The Rogue Dare Pumpkins have been picked from the Hopyard and have arrived at the Rogue Ales Brewery in Newport, Oregon. Christina, our brewmaster from the Rogue Ales Public House Eugene, has joined in on the fun – washing and cutting open the pumpkins and then chopping them up into chunks in preparation for roasting.
The average Rogue Farms Dream Pumpkin weighs 5 lbs and 5,217 lbs were brought to the brewery from the Rogue Farm. Still covered in dirt, each pumpkin needed to be washed prior to being chopped, scraped, roasted and brewed.
After a thorough cleaning, the pumpkins have their stem removed and are chopped into smaller pieces using the official Rogue Pumpkin Slicer – the machete. Each slice needs to have the pulpy interior removed and leave only the good part, the outer shell of the pumpkin.
The Dream Pumpkins are then roasted in the Rogue Nation Pizza Oven (tray by tray) for about 45 minutes each. After all the pumpkins have been roasted, they are pitched directly into the lauter tun for brewing. We brew the Chatoe Pumpkin Patch Ale with ginger, vanilla bean, cinnamon and nutmeg. Look for it on shelves starting this October. When you grow it, you know it. From ground to glass, patch to batch, Rogue grows its own.
With the 2012 harvest of our seven varieties of GYO Aroma hops now behind us, now we’re ready to enjoy the bounty. A bottle of Chatoe Rogue Lager, Pilsner, Wet Hop Ale, Roguenbier and Mead. All of them are brewed with the ingredients we planted, grew, cultivated and harvested right here at Rogue Farms in Independence, Oregon.
The hop harvest was completed a few days ago as the Alluvial hops – the last of our seven varieties to be harvested – were bottom cut, top cut, stripped, separated, sorted, kilned, cooled and baled.
Getting here was quite the challenge. From the 100 year floods of January, to the blizzards and floods of March, to the slow start in April and May that had us more than just a little worried, to the bright sunny days of July and August that brought out thousands of beautiful tiny hop cones and wiping away all our doubts. This was one unforgettable season!
The GYO hops at the Rogue Farms hopyard in Independence are ready for harvest, and you know what that means: Wet Hop Ale. Freedom Hops were hand picked by Rogue Brewmaster John Maier this week. A 98 minute drive to our brewery in Newport, Oregon later, those still wet hops were added to the brew kettle to make Wet Hop Ale. Keep your eye out for it in the coming weeks!
Rogue Brewmaster John Maier inspecting the hops at the Rogue Farms Hopyard in Independence, OR.
Hand-picking the Freedom Hops.
98 minutes later: pitching the wet hops into the brew kettle at the Rogue Brewery in Newport, Oregon
The finished product.
Stay tuned on updates on our Dream Rye Harvest at the Rogue Farm in Independence, Oregon- it’ll happen any day now!
We just began harvesting our 100 acres of Risk barley, which closely followed the Dare barley that was harvested a few weeks ago at the Rogue Farms Barley Farm in Tygh Valley, Oregon.
Did you know that the Dare and Risk malting barley grown at our farm goes right into each bottle of Chatoe Rogue Single Malt Whiskey?
Hop Harvest is about to begin! Join Rogue Farms at the Hopyard for the journey from terroir to tap!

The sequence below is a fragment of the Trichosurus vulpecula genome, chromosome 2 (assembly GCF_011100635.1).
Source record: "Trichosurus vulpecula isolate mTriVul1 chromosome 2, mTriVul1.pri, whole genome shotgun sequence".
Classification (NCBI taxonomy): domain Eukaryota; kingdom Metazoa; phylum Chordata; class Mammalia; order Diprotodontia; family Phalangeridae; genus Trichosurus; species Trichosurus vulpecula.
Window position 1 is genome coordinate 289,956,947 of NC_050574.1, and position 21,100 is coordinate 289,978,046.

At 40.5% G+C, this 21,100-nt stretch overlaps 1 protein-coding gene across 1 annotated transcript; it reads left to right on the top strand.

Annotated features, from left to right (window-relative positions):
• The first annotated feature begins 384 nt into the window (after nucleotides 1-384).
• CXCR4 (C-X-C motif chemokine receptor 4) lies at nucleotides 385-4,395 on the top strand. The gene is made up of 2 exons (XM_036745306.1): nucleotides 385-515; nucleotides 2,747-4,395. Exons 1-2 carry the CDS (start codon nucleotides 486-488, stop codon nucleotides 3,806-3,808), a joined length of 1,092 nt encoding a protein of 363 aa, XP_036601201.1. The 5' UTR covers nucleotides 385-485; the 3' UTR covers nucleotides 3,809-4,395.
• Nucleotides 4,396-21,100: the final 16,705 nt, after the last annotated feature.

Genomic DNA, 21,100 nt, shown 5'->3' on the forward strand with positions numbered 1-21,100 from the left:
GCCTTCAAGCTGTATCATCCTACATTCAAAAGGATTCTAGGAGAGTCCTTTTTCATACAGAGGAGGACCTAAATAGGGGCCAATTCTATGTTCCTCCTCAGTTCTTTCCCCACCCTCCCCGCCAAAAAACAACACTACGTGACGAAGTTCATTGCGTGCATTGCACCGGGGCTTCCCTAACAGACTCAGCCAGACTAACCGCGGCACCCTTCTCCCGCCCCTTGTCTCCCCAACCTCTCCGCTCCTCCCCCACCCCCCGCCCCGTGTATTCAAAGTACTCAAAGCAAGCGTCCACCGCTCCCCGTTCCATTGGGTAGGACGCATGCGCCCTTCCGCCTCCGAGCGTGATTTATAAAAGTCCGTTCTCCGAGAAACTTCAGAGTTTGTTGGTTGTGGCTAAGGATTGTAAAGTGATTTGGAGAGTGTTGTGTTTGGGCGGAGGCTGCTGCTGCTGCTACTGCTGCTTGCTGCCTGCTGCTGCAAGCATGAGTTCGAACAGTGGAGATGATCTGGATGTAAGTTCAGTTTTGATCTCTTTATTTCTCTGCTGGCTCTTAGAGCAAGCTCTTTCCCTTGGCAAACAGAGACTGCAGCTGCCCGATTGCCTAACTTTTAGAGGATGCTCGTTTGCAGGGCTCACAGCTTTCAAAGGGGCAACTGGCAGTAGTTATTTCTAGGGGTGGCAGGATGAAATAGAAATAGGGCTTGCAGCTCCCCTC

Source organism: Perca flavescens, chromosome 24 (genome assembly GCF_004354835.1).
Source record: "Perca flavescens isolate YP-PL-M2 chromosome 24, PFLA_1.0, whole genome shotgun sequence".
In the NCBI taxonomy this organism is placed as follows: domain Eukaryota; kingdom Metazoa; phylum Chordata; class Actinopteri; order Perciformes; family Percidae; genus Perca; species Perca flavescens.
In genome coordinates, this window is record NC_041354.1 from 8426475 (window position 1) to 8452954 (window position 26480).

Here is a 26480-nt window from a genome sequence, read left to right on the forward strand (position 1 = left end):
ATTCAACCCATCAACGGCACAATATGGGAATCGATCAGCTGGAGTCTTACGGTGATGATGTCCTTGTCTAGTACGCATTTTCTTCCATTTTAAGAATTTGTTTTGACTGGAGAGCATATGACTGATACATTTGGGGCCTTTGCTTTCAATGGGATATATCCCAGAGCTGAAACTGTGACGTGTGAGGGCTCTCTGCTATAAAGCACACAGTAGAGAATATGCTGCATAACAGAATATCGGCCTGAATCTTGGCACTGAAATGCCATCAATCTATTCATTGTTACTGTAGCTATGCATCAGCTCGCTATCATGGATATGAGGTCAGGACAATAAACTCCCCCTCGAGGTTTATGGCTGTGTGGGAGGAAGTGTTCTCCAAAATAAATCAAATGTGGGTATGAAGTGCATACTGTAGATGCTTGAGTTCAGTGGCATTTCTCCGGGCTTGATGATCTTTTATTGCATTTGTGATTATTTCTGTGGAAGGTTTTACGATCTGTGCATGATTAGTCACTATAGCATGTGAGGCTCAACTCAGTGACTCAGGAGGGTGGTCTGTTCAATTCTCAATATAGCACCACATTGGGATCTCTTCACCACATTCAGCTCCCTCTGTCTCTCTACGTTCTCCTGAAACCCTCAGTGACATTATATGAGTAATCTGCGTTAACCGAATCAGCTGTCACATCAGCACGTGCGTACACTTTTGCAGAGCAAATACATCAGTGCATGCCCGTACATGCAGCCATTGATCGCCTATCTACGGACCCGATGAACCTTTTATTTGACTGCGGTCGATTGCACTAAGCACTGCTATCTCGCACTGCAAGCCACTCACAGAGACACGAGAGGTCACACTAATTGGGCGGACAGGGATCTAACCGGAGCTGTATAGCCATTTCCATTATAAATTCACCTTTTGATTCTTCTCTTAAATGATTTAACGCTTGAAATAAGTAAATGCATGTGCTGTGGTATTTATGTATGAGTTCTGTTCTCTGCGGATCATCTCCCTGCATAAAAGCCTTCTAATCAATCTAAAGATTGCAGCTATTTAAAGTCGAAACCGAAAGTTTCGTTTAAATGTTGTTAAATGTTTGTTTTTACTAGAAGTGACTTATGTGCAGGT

Within the next couple weeks, the Rogue Department of Agriculture will begin trimming, separating, sorting, kilning, cooling and baling each of their seven varieties of Rogue GYO Certified aroma hops.
Take a look at the photos below to see the process from start to finish. You can also check out our Hop Harvest video here to learn more, and visit rogue.com for updates on harvest dates and times.
The Rogue Farms Hopyard in Independence, Oregon where we grow and harvest our own.
1. Dry Matter Testing: Tells you when the cones are ready for harvesting. 20% dry matter is a really good number. Of course the old timers used to just pull apart the cones and smell them.
2. Trimming: The harvest begins with cutting the bines just above the ground. Then large machines go through the hopyard and cut the bines from the wires. The loose bines fall into trucks and are brought to the processing area.
3. Separating: Feed the bines into a giant raking machine that strips off the cones, leaves and stems. This machine is called the picker.
4. Run everything through a series of conveyor belts, dribble belts and fans. Coming out on the other end will be nice, clean cones. This technology hasn’t changed since the 1980s.
5. Kilning: Big furnaces heat the hops to 145 degree F to 155 degree F to bring down moisture levels so the hops can be stored and shipped.
6. Cooling: Hops sit around in big piles for 24 hours to cool down before they’re baled.
7. Baling: The hops are pressed into 200lbs bales, wrapped in burlap and hand stitched.
8. The finished product. The Farmers and Fermenters of the Rogue Nation remain committed to saving the terroir of hops and barley one acre at a time by growing their own.
Rogue Beekeeper Josh re-queened some of our hives recently. He discovered some of the hives didn’t have queens and others had queens that were failing to show proper leadership.
The bottom line as far as we’re concerned – not enough honey.
So change was needed. So Josh and his friend Andy headed out to the hives and did what had to be done.
Step One: Josh looks for the old queen. When he finds her, she is summarily dispatched with a quick pinch.
Step Two: The new Queen arrives in a small cage.
Step Three: The cage is inserted into the hive.
Step Four: The worker bees nibble away at a sugar plug that blocks the entrance to the cage. It takes a few days for the bees to eat their way through. This gives them time to adapt to the new queen.